Wisconsin college graduation rates improve, surpass national average
More than 70% of Wisconsin students who enrolled in 2015 graduated within six years, according to new data from the National Student Clearinghouse Research Center. The state has exceeded national averages in all institutional categories, but significant gaps in graduation rates still exist between racial groups.
The “College of Completion” national and state report tracked and compared six-year graduation rates at public four-year universities, public two-year universities, and not-for-profit four-year universities. The report shows that 62.2% of all college students in the United States who enrolled as freshmen in 2015 graduated within six years. The overall rate for public and private colleges and universities in Wisconsin was 70.3%. The state’s six-year graduation rate has seen a near-constant increase since 2009.
When broken down further, the data showed that 73.9% of Wisconsin students enrolled in four-year public universities graduated within the six-year window. This is almost 5 percentage points higher than the national average for state universities.
Private, nonprofit four-year universities in Wisconsin had the highest six-year average graduation rate, at 80.3%. The national rate for private nonprofit universities was 78.3%.
Six-year graduation rates are a federal measure used to compare campuses’ ability to help students graduate in a timely manner. Graduating earlier prevents students from incurring additional debt and also allows them to start their careers earlier.
National data from the Clearinghouse is not broken down by individual campus, but the University of Wisconsin system Accountability Dashboard tracks graduation rates.
Graduation rates for the freshman class of 2014 vary widely by campus in the UW system, but the average for all students across all campuses is 65.1%.
UW-Madison had the highest six-year graduation rate, at 88.4%. UW-Parkside had the lowest rate, with 38.6% of 2014 freshmen graduating within six years. UW-Milwaukee’s rate was 45.6%. Most other UW campuses had rates below 65%.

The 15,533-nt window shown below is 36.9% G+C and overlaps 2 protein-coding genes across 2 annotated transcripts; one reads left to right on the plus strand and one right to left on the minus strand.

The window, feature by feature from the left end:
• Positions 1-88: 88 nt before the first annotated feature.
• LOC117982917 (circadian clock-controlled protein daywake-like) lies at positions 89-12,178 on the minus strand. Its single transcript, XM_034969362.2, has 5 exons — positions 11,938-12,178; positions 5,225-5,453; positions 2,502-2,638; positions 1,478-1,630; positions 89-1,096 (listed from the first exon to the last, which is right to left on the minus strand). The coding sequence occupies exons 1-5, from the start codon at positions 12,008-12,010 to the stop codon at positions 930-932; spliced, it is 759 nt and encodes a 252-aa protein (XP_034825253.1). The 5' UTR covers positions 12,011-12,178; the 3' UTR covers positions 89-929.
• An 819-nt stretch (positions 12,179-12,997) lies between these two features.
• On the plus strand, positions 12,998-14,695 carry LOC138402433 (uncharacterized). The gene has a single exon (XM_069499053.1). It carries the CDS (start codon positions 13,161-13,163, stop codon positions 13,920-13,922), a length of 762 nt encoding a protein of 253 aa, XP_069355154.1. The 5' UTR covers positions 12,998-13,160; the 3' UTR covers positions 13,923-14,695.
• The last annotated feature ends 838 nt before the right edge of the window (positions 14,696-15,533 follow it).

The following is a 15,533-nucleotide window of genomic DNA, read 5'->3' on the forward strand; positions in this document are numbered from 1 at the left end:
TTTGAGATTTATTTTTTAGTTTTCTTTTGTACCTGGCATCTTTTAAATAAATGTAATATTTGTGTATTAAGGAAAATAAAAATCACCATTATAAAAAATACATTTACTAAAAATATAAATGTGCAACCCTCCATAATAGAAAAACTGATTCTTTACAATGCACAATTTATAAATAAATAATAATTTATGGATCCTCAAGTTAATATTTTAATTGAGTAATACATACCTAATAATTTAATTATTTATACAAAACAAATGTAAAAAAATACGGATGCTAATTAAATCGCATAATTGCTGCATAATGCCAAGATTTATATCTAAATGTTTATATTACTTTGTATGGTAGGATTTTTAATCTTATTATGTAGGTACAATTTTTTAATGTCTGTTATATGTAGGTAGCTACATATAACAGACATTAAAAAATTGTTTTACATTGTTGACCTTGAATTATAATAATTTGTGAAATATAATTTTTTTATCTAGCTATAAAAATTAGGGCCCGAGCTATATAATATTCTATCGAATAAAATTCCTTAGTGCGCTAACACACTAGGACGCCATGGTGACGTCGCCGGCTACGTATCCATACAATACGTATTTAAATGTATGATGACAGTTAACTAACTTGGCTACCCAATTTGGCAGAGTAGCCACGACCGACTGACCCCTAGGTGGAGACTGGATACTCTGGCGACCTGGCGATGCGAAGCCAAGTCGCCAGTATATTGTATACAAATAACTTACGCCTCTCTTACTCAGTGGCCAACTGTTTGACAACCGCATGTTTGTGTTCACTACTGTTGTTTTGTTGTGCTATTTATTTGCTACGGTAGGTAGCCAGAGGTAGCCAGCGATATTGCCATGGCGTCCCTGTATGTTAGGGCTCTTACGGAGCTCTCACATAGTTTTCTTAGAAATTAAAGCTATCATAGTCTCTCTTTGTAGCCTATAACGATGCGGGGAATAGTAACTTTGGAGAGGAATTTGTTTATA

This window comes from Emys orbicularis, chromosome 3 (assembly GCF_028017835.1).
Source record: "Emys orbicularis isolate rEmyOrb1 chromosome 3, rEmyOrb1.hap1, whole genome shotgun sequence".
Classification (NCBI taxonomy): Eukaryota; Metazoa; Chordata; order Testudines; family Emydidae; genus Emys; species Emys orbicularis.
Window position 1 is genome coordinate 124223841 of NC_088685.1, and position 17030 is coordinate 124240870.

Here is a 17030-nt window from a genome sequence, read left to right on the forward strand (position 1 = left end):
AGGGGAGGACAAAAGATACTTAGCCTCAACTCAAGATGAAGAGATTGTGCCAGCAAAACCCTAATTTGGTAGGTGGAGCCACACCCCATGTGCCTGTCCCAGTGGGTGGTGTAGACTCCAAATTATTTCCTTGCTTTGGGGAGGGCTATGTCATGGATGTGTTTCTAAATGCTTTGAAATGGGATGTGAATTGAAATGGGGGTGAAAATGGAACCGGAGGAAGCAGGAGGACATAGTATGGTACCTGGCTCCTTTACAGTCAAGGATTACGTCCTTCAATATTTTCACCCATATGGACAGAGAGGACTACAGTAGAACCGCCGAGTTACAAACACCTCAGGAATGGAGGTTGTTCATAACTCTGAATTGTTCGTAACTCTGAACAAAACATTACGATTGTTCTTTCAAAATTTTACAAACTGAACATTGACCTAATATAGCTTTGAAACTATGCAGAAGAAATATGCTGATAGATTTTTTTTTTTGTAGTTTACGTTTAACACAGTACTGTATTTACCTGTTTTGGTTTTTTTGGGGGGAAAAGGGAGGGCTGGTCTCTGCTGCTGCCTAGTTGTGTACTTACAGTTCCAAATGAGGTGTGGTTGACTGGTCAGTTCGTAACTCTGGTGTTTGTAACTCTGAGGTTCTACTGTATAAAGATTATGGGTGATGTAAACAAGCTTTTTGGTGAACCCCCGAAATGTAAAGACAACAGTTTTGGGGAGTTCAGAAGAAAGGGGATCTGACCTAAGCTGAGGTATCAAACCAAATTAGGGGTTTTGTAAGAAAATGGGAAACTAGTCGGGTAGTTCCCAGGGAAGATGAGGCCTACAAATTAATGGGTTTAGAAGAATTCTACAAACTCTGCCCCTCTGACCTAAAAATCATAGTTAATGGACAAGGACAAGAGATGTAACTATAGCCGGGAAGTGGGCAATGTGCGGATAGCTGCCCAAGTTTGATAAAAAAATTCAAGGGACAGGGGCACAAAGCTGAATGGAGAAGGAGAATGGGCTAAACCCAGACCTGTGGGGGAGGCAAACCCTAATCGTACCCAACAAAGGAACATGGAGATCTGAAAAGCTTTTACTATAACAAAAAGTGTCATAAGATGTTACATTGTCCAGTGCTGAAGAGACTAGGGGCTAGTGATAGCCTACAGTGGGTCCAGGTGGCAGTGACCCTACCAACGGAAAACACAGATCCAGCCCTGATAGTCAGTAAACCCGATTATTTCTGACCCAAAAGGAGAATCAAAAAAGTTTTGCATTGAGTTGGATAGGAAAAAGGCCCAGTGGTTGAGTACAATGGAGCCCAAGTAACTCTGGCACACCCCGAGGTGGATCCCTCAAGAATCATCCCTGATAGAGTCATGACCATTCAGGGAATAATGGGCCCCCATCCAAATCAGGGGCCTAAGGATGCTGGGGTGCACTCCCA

Communications staff at UW-Milwaukee and UW-Parkside did not respond to requests for comment on their campus graduation rates.
UW-La Crosse had a six-year graduation rate of 70.9%, the second highest among schools in the UW system. Natalie Solverson, director of institutional research, assessment and campus planning, said administrators are working to build support for students after enrollment.
“We’ve made significant investments in additional student counseling and career services to help somehow underpin that experience along the way,” Solverson said. “We are also highly recognized for our students’ engagement in the community, as well as in undergraduate research.”
Six years graduation rate at Marquette University, the state’s largest private college, 81.4% of freshmen enrolled in 2015. That’s just above the average for all private, nonprofit universities in Wisconsin. .
John Su is vice-rector for academic affairs at Marquette. He said increasing graduation rates requires a strong commitment from administrators, faculty and students.
“A lot of national research tells us that student success depends on two things more than anything else: mentorship and engagement,” Su said. “And so we work very hard to make sure that every student has a mentor from the start of their time here and is engaged in some sort of meaningful activity on a weekly basis.”
While the six-year graduation rate has improved in higher education in Wisconsin, significant discrepancies exist when comparing rates between black, Native American, and Hispanic students to white students.
According to data from the UW system for the freshman class of 2014, students listed as an “underrepresented minority” — which includes African American, Native American, Hispanic/Latino, or Southeast Asian students — had a six-year graduation rate of 48.1%. Students listed as “non-underrepresented minority” — or white, other Asian American, Hawaiian, or Pacific Islander — had a six-year completion rate of 67.7 percent.
National data from the Student Clearinghouse shows that Asian students had the highest average graduation rate in the United States, at 73.7%. The rate among white students was 69%. Students listed as Latinos had a graduation rate of 50.9%. Black students had the lowest six-year rate at 44.3%.
UW-La Crosse’s six-year graduation rate among underrepresented minority students in the freshman class of 2014 was 55.1%. The rate among non-underrepresented students was 72.4%.
Solverson said administrators and faculty have been working to change the way remedial English and math classes are taught to help all students stay on track.
“So this is something we’re doing to help improve graduation rates and retention rates for all student populations on our campus,” Solverson said.
Graduation rate gaps at Marquette University are smaller, especially between students listed as Hispanic and white. Still, black students in the university’s 2015 cohort had a six-year graduation rate of 67.9%, while the rate among white students was 83%.
Su said campus rates were still above the national average, although “it’s still not good enough.” He said Marquette President Michael Lovell announced a 10-year effort to close graduation gaps.
“He gave us a very ambitious goal to increase our graduation rates to 90%,” Su said.